Who should consider an electric poultry netting kit?
Who should consider an electric netting kit?
Folks new to using an electric fence. Why? Because all the parts and pieces necessary are included. Those who do so neither save nor lose $$. What they save is the worry of overlooking the key extra items that folks new to electric fence normally need to make an electric fence operational.
Those whose plans involve longer fences (either permanent or semi-permanent) should bypass the kit option and instead buy the individual parts and pieces—because the items needed are likely to vary considerably.
A kit includes support posts necessary for corners and curves. Beyond that netting is a complete fence on its own—lacking only a suitable fence energizer.
Note: Do not use an energizer that is labeled high impedance, continuous current, weed burner or weed chopper. We recommend only low or wide impedance energizers.
Continuous current (high impedance) energizers have a pulse type that is long (in time) but low in energy. Low impedance have pulses that are very short (in time) but higher in energy. The long duration continuous current pulses create a spark that is also long in duration—long enough for it to set fire to grass/weeds/leaves/needles that might touch the fence. In our opinion they should never be used on any fence for this reason. They must not be used on electroplastic fences (can melt the plastic). Low impedance pulses are so short (3/10,000 of a second maximum) in time that heat build up is less likely.
What is poultry netting?
It’s an electrifiable, prefabricated, portable fence that arrives at your door as a complete roll with the line posts already built into the fence’s mesh. You can learn how electric netting works here.
To Reduce Risk and Liability...
Are electric fences a serious safety risk to humans?
Because touching an electric fence is painful and the voltages are high, most assume that the risks from an energized fence must also be high. That’s a myth. Consider that millions of people throughout the world are "exposed" to millions of electric fences every day—yet they are involved in (but are not always the cause of) less than one human death or serious injury per year worldwide. Compare that to the number of annual injuries and deaths that occur from human exposure to tractors, skid loaders, ladders, PTO shafts, balers, mowers, combines, bulls, stallions, rifles, shotguns, knives, etc. This is not to suggest that there is no risk at all. There is, indeed, a small level of risk. And with risk, there is also liability to the fence’s owner.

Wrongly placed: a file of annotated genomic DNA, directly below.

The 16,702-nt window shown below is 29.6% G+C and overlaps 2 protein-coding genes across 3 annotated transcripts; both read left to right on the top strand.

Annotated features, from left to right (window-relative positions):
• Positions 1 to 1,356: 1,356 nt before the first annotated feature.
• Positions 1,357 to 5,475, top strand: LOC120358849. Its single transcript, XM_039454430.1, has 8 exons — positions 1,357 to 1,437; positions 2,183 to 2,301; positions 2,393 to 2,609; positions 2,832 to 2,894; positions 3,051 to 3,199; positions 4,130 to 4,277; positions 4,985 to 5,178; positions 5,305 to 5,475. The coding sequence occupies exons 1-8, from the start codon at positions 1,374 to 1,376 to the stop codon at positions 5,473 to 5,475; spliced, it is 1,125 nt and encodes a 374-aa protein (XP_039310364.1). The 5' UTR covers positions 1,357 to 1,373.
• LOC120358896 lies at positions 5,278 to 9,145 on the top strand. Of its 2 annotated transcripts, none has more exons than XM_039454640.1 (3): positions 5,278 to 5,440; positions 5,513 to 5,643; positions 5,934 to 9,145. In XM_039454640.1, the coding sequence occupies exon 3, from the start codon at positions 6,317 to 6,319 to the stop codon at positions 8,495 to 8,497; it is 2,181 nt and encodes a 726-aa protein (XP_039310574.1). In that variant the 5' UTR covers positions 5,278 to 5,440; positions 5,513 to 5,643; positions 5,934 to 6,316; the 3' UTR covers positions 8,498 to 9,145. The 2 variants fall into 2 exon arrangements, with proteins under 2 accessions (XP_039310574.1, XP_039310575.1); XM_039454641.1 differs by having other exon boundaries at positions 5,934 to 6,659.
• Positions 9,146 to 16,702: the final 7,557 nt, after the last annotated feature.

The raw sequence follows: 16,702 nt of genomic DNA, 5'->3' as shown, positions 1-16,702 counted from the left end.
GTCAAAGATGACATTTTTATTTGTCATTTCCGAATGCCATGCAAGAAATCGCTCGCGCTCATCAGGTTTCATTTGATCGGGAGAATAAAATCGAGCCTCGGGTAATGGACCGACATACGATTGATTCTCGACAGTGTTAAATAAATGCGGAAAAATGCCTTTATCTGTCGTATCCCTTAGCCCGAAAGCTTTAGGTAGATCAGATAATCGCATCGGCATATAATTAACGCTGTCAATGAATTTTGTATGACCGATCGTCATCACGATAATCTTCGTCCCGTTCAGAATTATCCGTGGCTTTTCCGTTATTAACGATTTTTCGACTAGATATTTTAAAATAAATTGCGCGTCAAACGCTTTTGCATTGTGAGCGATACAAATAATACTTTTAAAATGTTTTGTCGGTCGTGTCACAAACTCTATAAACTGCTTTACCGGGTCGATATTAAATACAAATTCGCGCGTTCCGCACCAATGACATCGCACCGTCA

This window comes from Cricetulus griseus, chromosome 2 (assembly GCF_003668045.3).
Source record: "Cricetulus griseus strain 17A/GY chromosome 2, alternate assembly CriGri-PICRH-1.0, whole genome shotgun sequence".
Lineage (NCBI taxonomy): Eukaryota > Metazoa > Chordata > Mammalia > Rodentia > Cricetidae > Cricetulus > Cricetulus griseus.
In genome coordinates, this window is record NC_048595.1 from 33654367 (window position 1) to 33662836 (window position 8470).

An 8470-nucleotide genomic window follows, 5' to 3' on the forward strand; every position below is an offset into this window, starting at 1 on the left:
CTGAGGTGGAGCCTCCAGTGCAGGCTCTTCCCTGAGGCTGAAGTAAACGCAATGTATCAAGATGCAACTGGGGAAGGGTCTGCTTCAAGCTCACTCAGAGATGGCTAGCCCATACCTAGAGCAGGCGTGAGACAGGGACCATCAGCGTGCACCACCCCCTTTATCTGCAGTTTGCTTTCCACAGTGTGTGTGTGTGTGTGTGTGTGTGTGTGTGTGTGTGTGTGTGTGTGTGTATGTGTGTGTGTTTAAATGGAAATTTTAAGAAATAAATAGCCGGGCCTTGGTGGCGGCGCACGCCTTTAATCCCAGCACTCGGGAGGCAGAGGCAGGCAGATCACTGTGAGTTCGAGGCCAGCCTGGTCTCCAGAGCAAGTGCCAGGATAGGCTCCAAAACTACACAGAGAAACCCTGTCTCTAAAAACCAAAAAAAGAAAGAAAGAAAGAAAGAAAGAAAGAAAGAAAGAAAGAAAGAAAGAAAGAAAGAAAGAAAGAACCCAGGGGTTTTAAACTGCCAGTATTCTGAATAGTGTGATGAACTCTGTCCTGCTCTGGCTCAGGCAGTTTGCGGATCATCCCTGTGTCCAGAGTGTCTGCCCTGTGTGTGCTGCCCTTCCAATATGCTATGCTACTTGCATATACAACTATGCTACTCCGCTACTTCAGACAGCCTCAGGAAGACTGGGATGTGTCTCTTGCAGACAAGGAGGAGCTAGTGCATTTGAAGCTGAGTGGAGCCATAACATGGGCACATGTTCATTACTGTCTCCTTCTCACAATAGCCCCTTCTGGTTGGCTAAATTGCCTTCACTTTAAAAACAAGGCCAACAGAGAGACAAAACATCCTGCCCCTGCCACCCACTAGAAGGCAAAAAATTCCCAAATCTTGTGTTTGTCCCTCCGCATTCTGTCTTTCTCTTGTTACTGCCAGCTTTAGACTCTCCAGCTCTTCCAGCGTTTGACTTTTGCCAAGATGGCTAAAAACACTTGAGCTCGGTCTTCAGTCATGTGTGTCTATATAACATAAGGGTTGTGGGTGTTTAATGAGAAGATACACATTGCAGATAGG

What NOT to do!
- Never place your head or upper spine near an electrified wire. Accidental head or neck contact can occur when pushing a voltage probe into the soil. Be careful when doing so to avoid head-to-wire contact!
- Never attempt to step over or climb through an energized fence of any kind.
- Never encourage anyone to touch an electric fence.
In 1991 an accidental fatality occurred when a young child’s head contacted an electrified fence while the child was crawling on wet grass. The fence was correctly installed and functioning properly. The energizer was a UL approved unit. As a result, Premier strongly advises against allowing toddlers access to any electrified fences. Also, due to this incident and others, experts now suggest that human contact by an energized wire to the head and neck may be the most dangerous point of contact. We urge all to especially avoid this kind of contact.